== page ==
Democracy as Discussion: Civic Education and the American Forum Movement

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Lexington Books, 2007 - Language Arts & Disciplines - 360 pages
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As Americans worry ever more about the effects of media on the quality of public deliberation, they have developed a renewed interest in public discussion, especially face-to-face public discussion. Over a century ago, public forums organized and widespread provided a place where citizens could discuss the political issues of the day, and they became a means of adult civic education. William M. Keith documents the college course developed by the new field of Speech to teach the skills of discussion, as well as the forum movement, which culminated in the Federal Forum Project. Using primary sources from archives around the country, Democracy as Discussion traces the early history of the Speech field, the development of discussion as an alternative to debate, and the Deweyan Progressive philosophy of discussion that swept the U.S. For the first time the structure and details of the Federal Forum project in the context of the forum movement and adult civic education in the U.S. are recounted and analyzed, making this book a valuable resource in the study of political communication and history."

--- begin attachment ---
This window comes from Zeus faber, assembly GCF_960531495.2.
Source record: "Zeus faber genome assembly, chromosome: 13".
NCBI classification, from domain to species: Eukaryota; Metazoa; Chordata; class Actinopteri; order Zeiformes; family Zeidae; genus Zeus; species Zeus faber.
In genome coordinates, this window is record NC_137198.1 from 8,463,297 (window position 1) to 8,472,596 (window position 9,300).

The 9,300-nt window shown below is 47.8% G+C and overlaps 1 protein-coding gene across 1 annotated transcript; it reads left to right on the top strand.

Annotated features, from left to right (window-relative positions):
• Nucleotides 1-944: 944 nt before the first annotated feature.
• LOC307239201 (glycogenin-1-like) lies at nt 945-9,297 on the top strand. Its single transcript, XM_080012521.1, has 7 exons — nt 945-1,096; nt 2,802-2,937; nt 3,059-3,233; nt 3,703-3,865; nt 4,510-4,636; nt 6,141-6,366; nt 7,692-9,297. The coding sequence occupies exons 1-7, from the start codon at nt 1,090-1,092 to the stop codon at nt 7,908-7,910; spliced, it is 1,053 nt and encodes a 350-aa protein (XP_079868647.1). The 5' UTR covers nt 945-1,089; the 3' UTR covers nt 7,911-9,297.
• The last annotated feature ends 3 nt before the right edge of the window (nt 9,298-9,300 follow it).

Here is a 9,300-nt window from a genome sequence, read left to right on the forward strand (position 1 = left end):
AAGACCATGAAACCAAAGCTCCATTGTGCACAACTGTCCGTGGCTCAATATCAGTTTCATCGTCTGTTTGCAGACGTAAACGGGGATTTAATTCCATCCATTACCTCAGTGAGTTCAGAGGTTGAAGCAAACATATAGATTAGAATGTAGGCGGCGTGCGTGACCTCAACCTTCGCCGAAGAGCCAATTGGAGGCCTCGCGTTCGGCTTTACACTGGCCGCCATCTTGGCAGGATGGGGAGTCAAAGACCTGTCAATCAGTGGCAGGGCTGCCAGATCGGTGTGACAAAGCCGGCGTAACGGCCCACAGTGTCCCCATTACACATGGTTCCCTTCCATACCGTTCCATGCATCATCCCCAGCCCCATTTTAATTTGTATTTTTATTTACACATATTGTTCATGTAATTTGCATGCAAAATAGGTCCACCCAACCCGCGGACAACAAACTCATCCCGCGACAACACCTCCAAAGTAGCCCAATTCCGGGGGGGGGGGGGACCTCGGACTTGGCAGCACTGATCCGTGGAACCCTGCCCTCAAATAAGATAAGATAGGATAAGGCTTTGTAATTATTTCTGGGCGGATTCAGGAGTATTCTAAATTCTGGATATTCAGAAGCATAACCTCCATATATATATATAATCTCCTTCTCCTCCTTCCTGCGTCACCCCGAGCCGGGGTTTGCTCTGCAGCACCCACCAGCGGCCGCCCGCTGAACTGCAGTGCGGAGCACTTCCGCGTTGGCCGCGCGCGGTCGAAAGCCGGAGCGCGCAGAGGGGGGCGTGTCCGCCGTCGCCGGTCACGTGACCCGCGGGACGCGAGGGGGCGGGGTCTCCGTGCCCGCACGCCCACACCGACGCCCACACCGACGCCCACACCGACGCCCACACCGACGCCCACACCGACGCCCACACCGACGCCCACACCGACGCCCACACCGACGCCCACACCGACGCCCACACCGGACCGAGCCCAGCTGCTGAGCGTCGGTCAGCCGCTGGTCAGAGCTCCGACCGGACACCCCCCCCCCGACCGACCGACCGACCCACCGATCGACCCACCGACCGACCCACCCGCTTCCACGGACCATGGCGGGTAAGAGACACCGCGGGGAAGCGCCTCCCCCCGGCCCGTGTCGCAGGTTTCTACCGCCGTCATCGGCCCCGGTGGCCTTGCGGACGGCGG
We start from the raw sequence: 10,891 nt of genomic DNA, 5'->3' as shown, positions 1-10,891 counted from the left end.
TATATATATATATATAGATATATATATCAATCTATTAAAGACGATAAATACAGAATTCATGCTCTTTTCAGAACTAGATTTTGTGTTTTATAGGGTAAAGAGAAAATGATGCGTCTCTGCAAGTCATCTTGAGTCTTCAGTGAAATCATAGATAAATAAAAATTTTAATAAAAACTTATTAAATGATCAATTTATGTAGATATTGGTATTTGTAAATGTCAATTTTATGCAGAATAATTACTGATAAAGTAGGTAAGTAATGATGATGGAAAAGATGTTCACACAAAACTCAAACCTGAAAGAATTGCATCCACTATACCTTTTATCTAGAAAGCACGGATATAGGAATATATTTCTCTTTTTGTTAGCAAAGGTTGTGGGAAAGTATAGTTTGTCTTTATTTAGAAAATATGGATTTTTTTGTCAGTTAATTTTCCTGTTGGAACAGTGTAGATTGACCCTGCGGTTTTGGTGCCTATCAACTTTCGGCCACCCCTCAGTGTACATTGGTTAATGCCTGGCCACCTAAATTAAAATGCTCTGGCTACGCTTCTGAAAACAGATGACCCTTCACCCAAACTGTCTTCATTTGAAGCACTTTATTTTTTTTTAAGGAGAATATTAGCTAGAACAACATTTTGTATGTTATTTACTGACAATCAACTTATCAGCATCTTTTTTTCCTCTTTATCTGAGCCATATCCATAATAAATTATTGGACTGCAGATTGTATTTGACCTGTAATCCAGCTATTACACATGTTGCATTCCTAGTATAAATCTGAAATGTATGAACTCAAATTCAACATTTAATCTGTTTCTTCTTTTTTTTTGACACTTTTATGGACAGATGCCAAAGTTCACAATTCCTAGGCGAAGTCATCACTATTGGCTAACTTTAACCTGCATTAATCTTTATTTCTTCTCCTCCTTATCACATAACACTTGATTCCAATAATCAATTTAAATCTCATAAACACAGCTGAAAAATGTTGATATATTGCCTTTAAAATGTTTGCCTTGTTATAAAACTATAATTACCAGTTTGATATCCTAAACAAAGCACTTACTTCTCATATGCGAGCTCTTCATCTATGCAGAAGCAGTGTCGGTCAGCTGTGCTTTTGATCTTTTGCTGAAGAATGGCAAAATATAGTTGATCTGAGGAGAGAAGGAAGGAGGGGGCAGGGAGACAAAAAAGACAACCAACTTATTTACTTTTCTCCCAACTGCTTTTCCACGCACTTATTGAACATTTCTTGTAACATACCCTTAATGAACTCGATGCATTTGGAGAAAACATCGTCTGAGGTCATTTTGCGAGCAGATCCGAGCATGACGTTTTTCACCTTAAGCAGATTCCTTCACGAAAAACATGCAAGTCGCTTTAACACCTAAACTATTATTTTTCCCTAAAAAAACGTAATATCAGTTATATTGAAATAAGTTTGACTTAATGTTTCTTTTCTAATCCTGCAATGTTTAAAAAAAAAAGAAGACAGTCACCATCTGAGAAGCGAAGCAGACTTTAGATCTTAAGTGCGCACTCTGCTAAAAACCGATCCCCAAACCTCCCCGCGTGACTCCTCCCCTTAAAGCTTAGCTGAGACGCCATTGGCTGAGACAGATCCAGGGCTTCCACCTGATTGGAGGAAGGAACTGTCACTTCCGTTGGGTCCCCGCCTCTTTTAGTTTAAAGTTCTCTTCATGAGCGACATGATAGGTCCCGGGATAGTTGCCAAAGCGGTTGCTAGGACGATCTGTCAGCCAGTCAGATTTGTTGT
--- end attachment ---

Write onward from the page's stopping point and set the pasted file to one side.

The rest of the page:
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Contents

Origins of Speech Pedagogy
19
Contest Debating and Civic Pedagogy
59
John Dewey and the Turn to Discussion
89
Teaching Discussion
113
The First Wave Discussion Educators Emerge
115
The Second Wave Discussion Pedagogy Comes of Age
151
The Demise of Discussion
193
The Forum Movement
211
The Development of the American Forum
213
Adult Education and the Civic Mission
241
The Federal Forum Project
277
Conclusion
331
Bibliography
343
Index
358
About the Author
361
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About the author (2007)

William M. Keith is associate professor of communication at the University of Wisconsin-Milwaukee.

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